Andean mountain coatis appreciate spending as much time as possible in platform nests in a tree’s upper canopy. They contribute to tree health by eating bark-dwelling arthropods. Their powerful limbs and reversible ankles nevertheless encourage them to descend trunks, head-first and squirrel-like. On the ground, they perform the additional environmentally-friendly roles of:

  • Aerating the soil by digging – which leaves as many as 5,000+ fine holes over a 35-square-mile (90.65-square-kilometer) area and prevents claw overgrowth -- for sub-soil and surface-level animals;
  • Controlling population levels and predator-prey interactions through natural enmity toward amphibians, arthropods, and small mammals and reptiles;
  • Dispersing seeds;
  • Pollinating plants through nectar-licking.

Mountain coati behavior in non-foraging matters – such as breeding, gestating, and kit-raising – remains mysterious.


Typical páramo vegetation, Lake Caricocha, northern Ecuador

Mojanda caldera
Mojanda caldera


Local farmers, hunters and trekkers are traditional eyewitness sources to mountain coati behavior. Historically, they nevertheless face challenges in obtaining information since dwarf coatis usually avoid interactions outside their band and their predator-prey obligations. But the situation inexorably is changing because of agro-industry’s conversion of:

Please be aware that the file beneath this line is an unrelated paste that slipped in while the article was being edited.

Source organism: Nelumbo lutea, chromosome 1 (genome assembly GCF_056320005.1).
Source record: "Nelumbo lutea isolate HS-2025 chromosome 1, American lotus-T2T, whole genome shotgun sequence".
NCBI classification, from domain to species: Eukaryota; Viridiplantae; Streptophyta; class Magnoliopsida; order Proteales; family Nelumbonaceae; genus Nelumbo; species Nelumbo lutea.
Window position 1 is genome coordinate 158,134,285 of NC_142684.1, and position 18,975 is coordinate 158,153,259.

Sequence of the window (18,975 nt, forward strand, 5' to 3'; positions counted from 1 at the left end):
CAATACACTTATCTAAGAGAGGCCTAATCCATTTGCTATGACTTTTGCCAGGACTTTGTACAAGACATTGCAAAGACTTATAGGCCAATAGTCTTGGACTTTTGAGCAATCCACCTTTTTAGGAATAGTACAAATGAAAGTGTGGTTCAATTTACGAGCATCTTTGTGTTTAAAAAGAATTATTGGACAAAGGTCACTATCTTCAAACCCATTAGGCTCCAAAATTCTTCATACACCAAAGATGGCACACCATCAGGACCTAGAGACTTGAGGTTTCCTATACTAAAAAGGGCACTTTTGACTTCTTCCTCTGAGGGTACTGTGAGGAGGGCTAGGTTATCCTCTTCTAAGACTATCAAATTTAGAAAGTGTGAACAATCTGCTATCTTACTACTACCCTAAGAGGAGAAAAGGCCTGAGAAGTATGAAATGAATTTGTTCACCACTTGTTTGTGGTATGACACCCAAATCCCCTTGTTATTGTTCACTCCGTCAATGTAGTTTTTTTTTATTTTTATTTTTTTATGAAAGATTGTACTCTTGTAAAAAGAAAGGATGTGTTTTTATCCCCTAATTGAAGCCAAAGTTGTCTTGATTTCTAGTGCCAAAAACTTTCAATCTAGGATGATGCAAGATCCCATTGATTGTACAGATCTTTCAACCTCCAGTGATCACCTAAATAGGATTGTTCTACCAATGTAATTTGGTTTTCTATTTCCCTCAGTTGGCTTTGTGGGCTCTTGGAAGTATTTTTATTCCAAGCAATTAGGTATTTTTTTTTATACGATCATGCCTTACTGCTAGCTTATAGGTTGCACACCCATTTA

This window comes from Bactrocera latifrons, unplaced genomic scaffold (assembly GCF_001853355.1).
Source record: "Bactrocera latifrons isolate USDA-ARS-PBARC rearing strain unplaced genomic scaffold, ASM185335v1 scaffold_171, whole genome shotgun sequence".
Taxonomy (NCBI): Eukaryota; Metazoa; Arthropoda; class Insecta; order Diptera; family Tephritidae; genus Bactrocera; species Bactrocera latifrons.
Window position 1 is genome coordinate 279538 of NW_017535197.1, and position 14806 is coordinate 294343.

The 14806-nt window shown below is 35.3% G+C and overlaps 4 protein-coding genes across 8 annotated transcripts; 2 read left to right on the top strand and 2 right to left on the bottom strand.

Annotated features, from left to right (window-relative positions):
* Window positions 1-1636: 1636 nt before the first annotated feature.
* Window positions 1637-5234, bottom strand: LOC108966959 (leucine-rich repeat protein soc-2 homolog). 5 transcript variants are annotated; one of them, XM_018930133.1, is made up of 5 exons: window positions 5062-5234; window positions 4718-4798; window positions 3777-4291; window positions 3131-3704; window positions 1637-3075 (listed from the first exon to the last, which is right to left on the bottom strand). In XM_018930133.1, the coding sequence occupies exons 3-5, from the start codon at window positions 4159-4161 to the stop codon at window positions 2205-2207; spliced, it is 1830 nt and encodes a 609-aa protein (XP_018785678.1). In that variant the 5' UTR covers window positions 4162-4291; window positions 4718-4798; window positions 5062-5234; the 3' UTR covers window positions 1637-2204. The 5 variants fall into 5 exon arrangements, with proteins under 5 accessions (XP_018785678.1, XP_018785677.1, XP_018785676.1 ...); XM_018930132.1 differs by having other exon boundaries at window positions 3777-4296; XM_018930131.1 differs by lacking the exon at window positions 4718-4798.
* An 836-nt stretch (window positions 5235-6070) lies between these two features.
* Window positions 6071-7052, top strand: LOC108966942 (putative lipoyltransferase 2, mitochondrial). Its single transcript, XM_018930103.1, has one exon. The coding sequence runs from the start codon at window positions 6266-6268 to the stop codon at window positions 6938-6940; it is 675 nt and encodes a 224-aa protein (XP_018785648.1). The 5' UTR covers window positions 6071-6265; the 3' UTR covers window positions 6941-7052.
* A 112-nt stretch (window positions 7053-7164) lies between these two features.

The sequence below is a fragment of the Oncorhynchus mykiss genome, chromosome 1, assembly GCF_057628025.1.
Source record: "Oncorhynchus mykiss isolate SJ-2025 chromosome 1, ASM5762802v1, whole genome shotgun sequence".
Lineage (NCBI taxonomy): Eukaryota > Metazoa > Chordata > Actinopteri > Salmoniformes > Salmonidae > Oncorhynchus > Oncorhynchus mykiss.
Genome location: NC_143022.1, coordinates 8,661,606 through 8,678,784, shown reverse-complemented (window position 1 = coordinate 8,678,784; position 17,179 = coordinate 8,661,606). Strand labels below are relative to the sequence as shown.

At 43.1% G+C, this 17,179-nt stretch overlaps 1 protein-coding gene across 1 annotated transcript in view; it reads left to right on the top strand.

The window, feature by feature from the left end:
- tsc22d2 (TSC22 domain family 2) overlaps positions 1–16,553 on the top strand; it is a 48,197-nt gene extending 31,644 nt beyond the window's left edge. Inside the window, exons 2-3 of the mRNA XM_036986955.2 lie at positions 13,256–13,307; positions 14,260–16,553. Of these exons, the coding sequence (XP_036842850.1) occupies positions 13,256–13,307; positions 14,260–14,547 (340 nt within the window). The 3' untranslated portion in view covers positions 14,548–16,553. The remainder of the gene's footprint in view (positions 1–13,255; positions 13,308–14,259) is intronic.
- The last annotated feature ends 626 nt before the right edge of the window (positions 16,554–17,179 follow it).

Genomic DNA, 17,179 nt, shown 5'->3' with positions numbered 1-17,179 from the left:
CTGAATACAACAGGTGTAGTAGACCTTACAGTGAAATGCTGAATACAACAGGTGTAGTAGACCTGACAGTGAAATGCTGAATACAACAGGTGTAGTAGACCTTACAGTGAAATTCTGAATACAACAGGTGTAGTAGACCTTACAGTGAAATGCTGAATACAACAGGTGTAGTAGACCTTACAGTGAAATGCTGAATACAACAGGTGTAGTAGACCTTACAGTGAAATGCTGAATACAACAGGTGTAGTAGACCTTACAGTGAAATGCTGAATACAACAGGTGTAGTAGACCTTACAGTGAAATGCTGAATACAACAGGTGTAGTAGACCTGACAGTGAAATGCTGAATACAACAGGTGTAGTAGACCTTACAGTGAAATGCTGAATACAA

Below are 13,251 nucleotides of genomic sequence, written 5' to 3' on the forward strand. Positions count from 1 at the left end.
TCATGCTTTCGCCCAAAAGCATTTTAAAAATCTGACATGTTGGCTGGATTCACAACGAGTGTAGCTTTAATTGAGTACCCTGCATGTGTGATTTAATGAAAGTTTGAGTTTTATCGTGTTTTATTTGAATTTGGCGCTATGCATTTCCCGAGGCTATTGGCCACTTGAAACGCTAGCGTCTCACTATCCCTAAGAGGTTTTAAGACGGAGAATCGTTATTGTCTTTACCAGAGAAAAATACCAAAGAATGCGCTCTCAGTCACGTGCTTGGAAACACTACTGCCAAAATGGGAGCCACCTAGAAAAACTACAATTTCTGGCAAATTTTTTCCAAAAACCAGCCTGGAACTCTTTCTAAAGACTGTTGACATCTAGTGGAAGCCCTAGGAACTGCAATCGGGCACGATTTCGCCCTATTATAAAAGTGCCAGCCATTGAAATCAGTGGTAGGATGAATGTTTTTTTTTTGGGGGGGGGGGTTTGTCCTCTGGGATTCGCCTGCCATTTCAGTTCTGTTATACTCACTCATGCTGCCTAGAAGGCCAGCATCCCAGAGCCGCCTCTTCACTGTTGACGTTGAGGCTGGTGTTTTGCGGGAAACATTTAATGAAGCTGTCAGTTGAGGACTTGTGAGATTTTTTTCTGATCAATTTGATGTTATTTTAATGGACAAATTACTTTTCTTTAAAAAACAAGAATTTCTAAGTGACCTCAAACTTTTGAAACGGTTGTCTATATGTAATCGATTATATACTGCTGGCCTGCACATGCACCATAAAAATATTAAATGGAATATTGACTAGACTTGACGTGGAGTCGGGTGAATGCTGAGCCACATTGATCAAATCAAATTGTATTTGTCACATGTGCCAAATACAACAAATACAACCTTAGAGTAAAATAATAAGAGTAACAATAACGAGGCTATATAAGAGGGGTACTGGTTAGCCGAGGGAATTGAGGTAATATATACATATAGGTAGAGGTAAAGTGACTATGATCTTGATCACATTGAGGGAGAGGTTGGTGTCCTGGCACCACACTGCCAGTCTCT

• Cloud forest lands into agriculture;
  • Páramo lands into pine forests.

The development of ever higher mountain slopes in fact may be responsible for habitat degradation and losses which are estimated at over 36% in terms of traditional Andean mountain coati-dwelling zones. It may result in higher visibility for the elusive dwarf coati. Little coati interactions with farmers already seem to be on the increase since foraging now includes farm animals and crops.


The future depends upon the dwarf coati’s strongest advocate and fur-and-meat-hunting predator: humankind. Optimism hinges on:

  • Colombia’s Bioparque La Reserva at Cota;
  • Smithsonian National Museum of Natural History Mammals Curator Kristofer Helgen’s research.

Such wildlife-urban interfaces impact distances between mountain-dwellers and mountain-lovers. They inspire stresses unknown to previous time-dwellers. They simultaneously jump-start real-timing mountain coati life-stories beyond excellent “ghosts" in:

  • Chicago’s Field Museum;
  • D.C.’s Smithsonian Museum;
  • London’s Natural History Museum;
  • New York’s American Natural History Museum;
  • Quito’s Museo de Zoología;
  • Stockholm’s Naturhistoriska Riksmuseet.


They offer fitting follow-ups to Ulisse Aldrovandi’s (1522-1605) and John Edward Gray’s (1800-1875) pioneering depictions and descriptions. For tree-hugging, mountain-loving dwarf coatis, they reinforce Clintonian beliefs “in a place called Hope” (July 16, 1992).